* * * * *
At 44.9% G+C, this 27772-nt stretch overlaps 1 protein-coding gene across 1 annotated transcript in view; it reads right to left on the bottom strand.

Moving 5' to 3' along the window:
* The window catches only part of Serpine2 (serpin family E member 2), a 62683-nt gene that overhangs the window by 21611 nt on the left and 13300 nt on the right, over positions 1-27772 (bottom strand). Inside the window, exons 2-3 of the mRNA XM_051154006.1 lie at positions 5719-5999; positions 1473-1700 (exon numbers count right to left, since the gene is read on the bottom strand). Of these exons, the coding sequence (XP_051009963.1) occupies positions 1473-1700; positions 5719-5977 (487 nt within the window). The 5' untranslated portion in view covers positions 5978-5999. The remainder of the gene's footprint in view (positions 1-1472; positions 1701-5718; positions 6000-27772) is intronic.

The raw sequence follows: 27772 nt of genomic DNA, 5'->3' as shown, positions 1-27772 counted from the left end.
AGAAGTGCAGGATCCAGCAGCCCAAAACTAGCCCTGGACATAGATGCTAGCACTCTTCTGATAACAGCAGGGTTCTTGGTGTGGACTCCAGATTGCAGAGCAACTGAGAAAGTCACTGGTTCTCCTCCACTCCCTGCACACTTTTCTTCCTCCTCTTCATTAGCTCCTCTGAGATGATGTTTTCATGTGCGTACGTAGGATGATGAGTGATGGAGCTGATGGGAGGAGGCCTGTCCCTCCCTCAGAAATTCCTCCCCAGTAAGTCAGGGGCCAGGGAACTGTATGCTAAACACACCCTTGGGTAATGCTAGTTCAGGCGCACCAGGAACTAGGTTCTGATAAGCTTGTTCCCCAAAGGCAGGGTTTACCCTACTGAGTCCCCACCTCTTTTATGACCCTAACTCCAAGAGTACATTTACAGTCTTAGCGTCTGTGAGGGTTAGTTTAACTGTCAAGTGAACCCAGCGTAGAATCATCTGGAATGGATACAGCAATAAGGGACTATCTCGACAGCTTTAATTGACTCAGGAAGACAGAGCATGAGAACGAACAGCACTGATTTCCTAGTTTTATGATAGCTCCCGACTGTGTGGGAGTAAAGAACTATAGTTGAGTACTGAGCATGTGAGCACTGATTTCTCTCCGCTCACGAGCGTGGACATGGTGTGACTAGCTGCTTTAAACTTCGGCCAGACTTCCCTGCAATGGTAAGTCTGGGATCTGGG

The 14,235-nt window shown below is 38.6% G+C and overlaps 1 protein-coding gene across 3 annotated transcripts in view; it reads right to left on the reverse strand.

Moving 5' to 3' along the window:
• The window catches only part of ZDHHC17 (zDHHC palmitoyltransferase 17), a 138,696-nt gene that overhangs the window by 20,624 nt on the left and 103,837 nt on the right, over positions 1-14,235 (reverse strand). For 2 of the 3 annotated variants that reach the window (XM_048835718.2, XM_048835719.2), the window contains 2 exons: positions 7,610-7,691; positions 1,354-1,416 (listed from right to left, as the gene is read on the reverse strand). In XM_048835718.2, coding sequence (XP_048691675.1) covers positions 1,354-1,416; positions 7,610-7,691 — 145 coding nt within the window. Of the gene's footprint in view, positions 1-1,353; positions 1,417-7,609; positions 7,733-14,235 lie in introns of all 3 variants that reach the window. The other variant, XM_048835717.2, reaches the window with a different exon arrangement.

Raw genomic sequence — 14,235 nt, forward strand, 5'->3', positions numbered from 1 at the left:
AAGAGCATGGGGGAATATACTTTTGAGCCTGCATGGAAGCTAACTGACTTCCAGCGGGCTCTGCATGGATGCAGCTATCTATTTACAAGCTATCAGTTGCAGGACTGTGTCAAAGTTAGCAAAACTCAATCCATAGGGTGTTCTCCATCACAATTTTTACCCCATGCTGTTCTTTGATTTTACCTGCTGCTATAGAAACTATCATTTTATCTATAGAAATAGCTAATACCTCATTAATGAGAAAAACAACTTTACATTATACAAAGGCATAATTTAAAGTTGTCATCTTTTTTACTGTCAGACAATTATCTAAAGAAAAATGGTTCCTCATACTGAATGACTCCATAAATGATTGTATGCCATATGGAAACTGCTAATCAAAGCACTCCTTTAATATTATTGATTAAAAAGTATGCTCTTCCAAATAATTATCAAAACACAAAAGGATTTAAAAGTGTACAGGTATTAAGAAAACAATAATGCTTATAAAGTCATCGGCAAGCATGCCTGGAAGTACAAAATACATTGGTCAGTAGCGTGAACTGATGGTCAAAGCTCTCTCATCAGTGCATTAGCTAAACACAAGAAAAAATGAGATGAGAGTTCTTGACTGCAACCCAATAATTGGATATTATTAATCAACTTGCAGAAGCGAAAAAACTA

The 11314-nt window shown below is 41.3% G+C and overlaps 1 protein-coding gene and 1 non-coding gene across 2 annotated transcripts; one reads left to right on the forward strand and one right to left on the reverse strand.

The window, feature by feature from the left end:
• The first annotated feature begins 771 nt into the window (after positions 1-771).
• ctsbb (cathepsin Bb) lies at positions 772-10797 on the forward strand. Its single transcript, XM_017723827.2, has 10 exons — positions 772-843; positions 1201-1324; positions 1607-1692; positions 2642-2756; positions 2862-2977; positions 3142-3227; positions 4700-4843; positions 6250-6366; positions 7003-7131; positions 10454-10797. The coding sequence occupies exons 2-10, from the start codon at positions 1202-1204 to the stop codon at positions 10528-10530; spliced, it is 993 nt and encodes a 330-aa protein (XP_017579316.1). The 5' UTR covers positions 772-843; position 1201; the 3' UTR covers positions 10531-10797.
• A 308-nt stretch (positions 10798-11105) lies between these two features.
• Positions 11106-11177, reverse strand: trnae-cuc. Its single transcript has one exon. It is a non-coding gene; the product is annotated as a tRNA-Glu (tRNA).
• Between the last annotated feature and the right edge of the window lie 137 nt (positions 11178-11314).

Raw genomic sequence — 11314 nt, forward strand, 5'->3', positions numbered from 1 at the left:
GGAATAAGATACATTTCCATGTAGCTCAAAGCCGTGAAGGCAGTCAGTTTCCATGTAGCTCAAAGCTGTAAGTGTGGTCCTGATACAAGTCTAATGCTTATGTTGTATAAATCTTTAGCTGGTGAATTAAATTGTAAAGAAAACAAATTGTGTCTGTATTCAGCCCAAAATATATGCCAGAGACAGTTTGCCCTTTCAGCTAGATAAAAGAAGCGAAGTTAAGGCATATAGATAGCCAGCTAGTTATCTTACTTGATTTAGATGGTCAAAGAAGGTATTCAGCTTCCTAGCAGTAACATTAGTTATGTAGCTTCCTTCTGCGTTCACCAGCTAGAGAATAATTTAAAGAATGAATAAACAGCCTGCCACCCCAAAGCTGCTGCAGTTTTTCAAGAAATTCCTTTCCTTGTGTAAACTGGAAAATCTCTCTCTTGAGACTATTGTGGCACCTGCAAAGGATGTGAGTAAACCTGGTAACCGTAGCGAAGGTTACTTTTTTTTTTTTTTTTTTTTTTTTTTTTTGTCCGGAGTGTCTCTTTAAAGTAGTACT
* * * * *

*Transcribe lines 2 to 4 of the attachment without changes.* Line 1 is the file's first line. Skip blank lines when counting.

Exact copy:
Moving 5' to 3' along the window:
* The window catches only part of Serpine2 (serpin family E member 2), a 62683-nt gene that overhangs the window by 21611 nt on the left and 13300 nt on the right, over positions 1-27772 (bottom strand). Inside the window, exons 2-3 of the mRNA XM_051154006.1 lie at positions 5719-5999; positions 1473-1700 (exon numbers count right to left, since the gene is read on the bottom strand). Of these exons, the coding sequence (XP_051009963.1) occupies positions 1473-1700; positions 5719-5977 (487 nt within the window). The 5' untranslated portion in view covers positions 5978-5999. The remainder of the gene's footprint in view (positions 1-1472; positions 1701-5718; positions 6000-27772) is intronic.

The raw sequence follows: 27772 nt of genomic DNA, 5'->3' as shown, positions 1-27772 counted from the left end.